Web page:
But what kind of elasticity is it ? When we were treating of waves we saw that there were several kinds of elasticity: a gas had one kind, a solid had another. What kind is the elasticity of Ether? We do not know; probably it is a new kind. Attempts have been made to explain it by the vortex motion of a perfect fluid: Lord Kelvin made such attempts: the calculations were very difficult: the result is not wholly satisfactory. We have to admit that we do not positively know the kind of elasticity it is. The simplest plan is to assume the simplest case, that it corresponds in some way to the incompressibility: in other words that it represents or involves or has the same value as the pressure. I shall make this further hypothesis, that everywhere the Ether is under a pressure represented by 10 to the power 33.

Granting that pressure, we can go forward again; and the existence of an electron can be understood: we can reckon that it is this pressure which holds the charge together against the mutual repulsion of its parts. It can do so only if the electron is of a certain size: the size can be calculated, and it comes out just the same as the size determined by experiment. The charge of the electron is in equilibrium, on a sphere of known size, under this enormous etheric pressure.

On this view the existence of an electron can be fairly understood. Can the existence of a proton be understood too? No: there we are in a difficulty. The proton is more massive than can easily be accounted for: and why it is more massive we can only guess: indeed at present we can hardly guess, or at least the guesses are not very satisfactory. That remains at present an outstanding puzzle: the question is one that has hardly yet been faced. One guess is that the electron is hollow, like a bubble, that it has an electric field which by itself would cause the bubble to expand, but that it is kept in equilibrium and of a certain size by the etheric pressure. On this view there is no substance in its interior; in itself such an electron is not massive at all, its apparent mass is due to its electric field and to nothing else. Whereas the interior of a proton, instead of being hollow, may be full---filled with extra ether; all that which was removed from the electron being crammed into the proton, so as to account for its great massiveness or what we may call its weight. A proton is more than a thousand times as heavy as an electron, about 1840 times by direct measurements; and what is called "the atomic weight," or the weight of an atom, depends almost entirely on the weight of the protons it contains. The hydrogen atom contains only one, the helium atom contains four, the lithium atom seven, the oxygen atom sixteen, and so on---in accordance with the list of atomic weights long empirically known in Chemistry, the heaviest being uranium, which contains 238. The atomic weights are certain enough; the number of protons in a specified atom is fairly certain also. What is not known is why the proton has such a weight, and why the weight of an electron is so much less. In every other respect the two charges seem equal and opposite: electrically they are equal and opposite: materially (whatever that may mean) they are not.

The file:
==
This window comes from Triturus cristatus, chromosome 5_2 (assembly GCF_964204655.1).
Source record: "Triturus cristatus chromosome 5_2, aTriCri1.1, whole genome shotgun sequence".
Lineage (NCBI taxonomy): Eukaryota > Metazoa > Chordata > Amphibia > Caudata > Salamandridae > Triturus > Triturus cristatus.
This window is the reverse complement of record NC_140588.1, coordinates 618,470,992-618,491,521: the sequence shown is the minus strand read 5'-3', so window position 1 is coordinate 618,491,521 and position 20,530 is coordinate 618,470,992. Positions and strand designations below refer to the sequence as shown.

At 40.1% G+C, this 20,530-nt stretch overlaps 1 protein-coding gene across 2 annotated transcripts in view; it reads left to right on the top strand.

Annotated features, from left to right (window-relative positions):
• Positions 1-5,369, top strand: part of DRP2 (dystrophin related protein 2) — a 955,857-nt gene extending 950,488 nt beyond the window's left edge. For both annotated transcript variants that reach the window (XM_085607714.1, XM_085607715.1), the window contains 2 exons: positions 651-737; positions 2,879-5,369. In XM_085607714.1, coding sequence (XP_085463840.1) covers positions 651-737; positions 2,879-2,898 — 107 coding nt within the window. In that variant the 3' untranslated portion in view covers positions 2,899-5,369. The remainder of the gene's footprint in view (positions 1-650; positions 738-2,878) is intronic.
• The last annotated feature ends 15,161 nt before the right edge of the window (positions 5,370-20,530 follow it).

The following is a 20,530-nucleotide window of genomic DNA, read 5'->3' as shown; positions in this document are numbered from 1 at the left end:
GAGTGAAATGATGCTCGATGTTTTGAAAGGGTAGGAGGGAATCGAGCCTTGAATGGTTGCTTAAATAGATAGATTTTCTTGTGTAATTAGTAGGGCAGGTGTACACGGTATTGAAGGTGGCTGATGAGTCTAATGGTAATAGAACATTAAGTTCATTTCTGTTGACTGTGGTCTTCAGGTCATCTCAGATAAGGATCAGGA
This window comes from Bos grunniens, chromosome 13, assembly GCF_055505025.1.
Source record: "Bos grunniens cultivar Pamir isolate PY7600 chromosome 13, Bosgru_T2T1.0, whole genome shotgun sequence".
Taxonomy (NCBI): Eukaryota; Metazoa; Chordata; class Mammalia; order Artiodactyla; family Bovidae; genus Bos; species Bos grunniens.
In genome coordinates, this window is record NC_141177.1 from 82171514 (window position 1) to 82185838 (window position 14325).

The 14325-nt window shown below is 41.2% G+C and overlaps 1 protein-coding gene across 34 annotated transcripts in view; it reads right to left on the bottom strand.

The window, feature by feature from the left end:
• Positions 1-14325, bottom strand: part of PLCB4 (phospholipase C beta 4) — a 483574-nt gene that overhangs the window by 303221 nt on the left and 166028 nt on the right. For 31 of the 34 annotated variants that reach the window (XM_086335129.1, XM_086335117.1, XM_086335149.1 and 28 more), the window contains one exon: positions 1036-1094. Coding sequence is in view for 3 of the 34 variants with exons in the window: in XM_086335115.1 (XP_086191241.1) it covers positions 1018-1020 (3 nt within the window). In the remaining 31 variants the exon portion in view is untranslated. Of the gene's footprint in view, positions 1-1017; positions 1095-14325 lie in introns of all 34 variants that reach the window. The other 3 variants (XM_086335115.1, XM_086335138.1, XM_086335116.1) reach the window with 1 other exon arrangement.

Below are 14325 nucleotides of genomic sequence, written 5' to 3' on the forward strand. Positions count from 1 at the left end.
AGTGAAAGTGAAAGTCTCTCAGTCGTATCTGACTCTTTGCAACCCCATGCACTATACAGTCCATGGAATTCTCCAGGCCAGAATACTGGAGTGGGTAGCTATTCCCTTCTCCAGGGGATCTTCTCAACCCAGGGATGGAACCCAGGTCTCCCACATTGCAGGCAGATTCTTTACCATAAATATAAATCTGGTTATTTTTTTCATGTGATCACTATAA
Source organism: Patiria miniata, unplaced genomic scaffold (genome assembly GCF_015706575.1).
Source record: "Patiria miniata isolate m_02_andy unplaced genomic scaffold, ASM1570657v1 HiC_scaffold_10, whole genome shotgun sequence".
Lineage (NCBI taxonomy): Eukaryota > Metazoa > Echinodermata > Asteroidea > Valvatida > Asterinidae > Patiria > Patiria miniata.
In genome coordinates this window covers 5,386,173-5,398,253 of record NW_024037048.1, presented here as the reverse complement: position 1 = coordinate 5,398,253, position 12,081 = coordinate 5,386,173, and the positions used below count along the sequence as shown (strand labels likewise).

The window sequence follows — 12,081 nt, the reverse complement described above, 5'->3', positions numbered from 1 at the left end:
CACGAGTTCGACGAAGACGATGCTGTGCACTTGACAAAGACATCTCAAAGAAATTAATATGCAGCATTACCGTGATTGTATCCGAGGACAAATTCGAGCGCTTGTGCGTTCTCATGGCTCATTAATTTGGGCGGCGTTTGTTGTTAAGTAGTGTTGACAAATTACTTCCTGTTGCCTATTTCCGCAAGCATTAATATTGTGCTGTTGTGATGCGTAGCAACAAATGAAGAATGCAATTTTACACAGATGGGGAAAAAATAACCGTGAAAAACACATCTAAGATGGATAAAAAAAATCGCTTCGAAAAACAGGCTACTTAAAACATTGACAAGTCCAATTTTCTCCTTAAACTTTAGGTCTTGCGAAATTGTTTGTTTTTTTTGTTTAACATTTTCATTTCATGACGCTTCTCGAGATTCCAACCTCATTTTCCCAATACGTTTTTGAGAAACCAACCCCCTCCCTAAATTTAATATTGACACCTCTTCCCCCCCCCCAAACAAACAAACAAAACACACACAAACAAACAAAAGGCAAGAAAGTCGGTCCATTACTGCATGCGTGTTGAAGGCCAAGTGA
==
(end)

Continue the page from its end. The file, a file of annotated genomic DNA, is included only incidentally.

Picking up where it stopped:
A charged body has additional mass. The whole mass of an electron is accounted for by its electric field. Not so with a proton. That has mass over and above its electric charge,---mass presumably belonging to its ether content. It seems extra full, while an electron seems empty. Electrically they are equal and opposite. Materially they are as 1840 to 1. A queer number this 1840. It is only known roughly, it is not known to be an exact number; but it probably is, and if so it must have a deep meaning---a meaning not yet begun to be deciphered.

We are safe in saying that the weight of matter depends on the protons, that is the positive units, which go to form the nucleus of the atom, while the chemical properties of the atom depend on the electrons which circulate round the nucleus. These planetary electrons are active and energetic and produce conspicuous results: they characterise the atom by its spectrum; they confer on it its chemical properties; but they add to its weight hardly at all. It is a curious state of things, but the evidence for it, so far, is good.

For the rest we can only say that an electron behaves as if it were hollow, with no mass other than its electric field ; while a proton behaves as if it were crammed with matter. We might guess that its nucleus contained the substance removed from the nucleus of an electron; thus constituting an individualised portion of the main ether, endowed with locomotive powers, and inseparable from its electric field. This is an idea that must be elaborated elsewhere; we are now near or perhaps beyond the confines of knowledge.

Reverting to our parable at the end of Chapter Three about explorers plunging through an obscure wood, we can realise that the work of our Elders was all preparation: our scientific ancestors tried every other road, and failed, and by their failure pointed us out a new way. They dimly perceived two obscure regions ahead, which we have begun to enter---the region labelled "relativity" and the region labelled "quanta"; their labour was by no means lost, it is all part of the great scheme. They cleared the ground to an amazing extent, their achievements will all fit in to the work of present and future generations, but it may be necessary to lose sight of some of their work for a time. They have erected gorgeous dynamic structures, massive buildings, firm and solid. We, immersed in the thicket, cannot hope to build as yet: the time for building will come, the time for exploring is on us: we are bound to follow the gleam.